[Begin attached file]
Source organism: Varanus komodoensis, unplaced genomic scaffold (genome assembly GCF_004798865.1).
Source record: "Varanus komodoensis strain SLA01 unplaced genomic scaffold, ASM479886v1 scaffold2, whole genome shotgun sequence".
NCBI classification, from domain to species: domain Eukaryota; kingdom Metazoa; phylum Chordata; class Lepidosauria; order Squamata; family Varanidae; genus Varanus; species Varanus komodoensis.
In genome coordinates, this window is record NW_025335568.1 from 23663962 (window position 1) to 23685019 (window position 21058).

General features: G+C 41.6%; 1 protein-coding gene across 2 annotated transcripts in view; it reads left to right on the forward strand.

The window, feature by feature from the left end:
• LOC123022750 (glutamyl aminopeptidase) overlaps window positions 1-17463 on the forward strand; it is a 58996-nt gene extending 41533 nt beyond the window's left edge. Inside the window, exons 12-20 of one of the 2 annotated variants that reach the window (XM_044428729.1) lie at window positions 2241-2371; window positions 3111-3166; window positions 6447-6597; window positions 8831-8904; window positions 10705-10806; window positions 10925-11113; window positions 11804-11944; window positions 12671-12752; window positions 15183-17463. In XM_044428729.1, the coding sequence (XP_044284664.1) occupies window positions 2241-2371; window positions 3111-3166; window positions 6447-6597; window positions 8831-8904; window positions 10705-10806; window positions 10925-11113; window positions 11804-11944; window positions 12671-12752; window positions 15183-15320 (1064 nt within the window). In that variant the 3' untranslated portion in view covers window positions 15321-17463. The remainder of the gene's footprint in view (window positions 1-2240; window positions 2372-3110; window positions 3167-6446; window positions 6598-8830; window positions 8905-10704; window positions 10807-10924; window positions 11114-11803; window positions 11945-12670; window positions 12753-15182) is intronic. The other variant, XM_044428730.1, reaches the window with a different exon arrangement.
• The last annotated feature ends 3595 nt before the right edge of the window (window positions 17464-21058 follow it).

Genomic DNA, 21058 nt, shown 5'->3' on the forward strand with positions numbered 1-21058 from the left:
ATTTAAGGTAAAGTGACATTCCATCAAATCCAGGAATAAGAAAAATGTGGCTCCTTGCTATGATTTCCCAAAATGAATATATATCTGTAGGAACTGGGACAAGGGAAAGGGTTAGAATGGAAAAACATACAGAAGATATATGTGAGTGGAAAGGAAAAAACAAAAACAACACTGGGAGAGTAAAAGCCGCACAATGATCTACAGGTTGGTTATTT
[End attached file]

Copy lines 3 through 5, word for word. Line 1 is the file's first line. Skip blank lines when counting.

NCBI classification, from domain to species: domain Eukaryota; kingdom Metazoa; phylum Chordata; class Lepidosauria; order Squamata; family Varanidae; genus Varanus; species Varanus komodoensis.
In genome coordinates, this window is record NW_025335568.1 from 23663962 (window position 1) to 23685019 (window position 21058).

General features: G+C 41.6%; 1 protein-coding gene across 2 annotated transcripts in view; it reads left to right on the forward strand.